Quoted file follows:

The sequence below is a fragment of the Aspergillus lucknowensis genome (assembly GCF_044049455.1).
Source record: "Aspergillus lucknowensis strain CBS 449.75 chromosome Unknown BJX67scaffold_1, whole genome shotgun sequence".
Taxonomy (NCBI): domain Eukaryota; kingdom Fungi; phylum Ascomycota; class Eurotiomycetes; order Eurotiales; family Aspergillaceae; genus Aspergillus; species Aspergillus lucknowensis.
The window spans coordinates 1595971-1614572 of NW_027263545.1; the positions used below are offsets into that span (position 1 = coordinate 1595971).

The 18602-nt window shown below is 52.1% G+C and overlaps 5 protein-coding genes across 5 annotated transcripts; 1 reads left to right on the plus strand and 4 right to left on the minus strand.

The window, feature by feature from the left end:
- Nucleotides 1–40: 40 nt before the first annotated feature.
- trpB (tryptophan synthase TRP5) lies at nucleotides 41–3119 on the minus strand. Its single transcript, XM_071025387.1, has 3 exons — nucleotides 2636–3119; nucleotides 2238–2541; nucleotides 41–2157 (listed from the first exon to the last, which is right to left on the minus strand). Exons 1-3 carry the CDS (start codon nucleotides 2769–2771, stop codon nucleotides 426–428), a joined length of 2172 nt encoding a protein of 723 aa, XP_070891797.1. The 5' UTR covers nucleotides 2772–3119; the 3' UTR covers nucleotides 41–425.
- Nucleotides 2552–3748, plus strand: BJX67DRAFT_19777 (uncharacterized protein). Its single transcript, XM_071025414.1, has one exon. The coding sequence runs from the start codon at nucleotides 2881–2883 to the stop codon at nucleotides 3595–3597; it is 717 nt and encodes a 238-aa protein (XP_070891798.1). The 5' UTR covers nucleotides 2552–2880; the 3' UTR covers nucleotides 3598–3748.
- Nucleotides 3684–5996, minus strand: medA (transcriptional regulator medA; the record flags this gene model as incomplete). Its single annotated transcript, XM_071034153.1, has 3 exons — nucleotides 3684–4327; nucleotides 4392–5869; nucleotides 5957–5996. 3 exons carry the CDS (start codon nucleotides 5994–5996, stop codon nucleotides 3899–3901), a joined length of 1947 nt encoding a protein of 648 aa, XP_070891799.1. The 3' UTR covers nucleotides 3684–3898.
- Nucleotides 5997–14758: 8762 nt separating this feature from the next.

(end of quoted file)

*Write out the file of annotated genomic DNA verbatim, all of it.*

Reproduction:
The sequence below is a fragment of the Aspergillus lucknowensis genome (assembly GCF_044049455.1).
Source record: "Aspergillus lucknowensis strain CBS 449.75 chromosome Unknown BJX67scaffold_1, whole genome shotgun sequence".
Taxonomy (NCBI): domain Eukaryota; kingdom Fungi; phylum Ascomycota; class Eurotiomycetes; order Eurotiales; family Aspergillaceae; genus Aspergillus; species Aspergillus lucknowensis.
The window spans coordinates 1595971-1614572 of NW_027263545.1; the positions used below are offsets into that span (position 1 = coordinate 1595971).

The 18602-nt window shown below is 52.1% G+C and overlaps 5 protein-coding genes across 5 annotated transcripts; 1 reads left to right on the plus strand and 4 right to left on the minus strand.

The window, feature by feature from the left end:
- Nucleotides 1–40: 40 nt before the first annotated feature.
- trpB (tryptophan synthase TRP5) lies at nucleotides 41–3119 on the minus strand. Its single transcript, XM_071025387.1, has 3 exons — nucleotides 2636–3119; nucleotides 2238–2541; nucleotides 41–2157 (listed from the first exon to the last, which is right to left on the minus strand). Exons 1-3 carry the CDS (start codon nucleotides 2769–2771, stop codon nucleotides 426–428), a joined length of 2172 nt encoding a protein of 723 aa, XP_070891797.1. The 5' UTR covers nucleotides 2772–3119; the 3' UTR covers nucleotides 41–425.
- Nucleotides 2552–3748, plus strand: BJX67DRAFT_19777 (uncharacterized protein). Its single transcript, XM_071025414.1, has one exon. The coding sequence runs from the start codon at nucleotides 2881–2883 to the stop codon at nucleotides 3595–3597; it is 717 nt and encodes a 238-aa protein (XP_070891798.1). The 5' UTR covers nucleotides 2552–2880; the 3' UTR covers nucleotides 3598–3748.
- Nucleotides 3684–5996, minus strand: medA (transcriptional regulator medA; the record flags this gene model as incomplete). Its single annotated transcript, XM_071034153.1, has 3 exons — nucleotides 3684–4327; nucleotides 4392–5869; nucleotides 5957–5996. 3 exons carry the CDS (start codon nucleotides 5994–5996, stop codon nucleotides 3899–3901), a joined length of 1947 nt encoding a protein of 648 aa, XP_070891799.1. The 3' UTR covers nucleotides 3684–3898.
- Nucleotides 5997–14758: 8762 nt separating this feature from the next.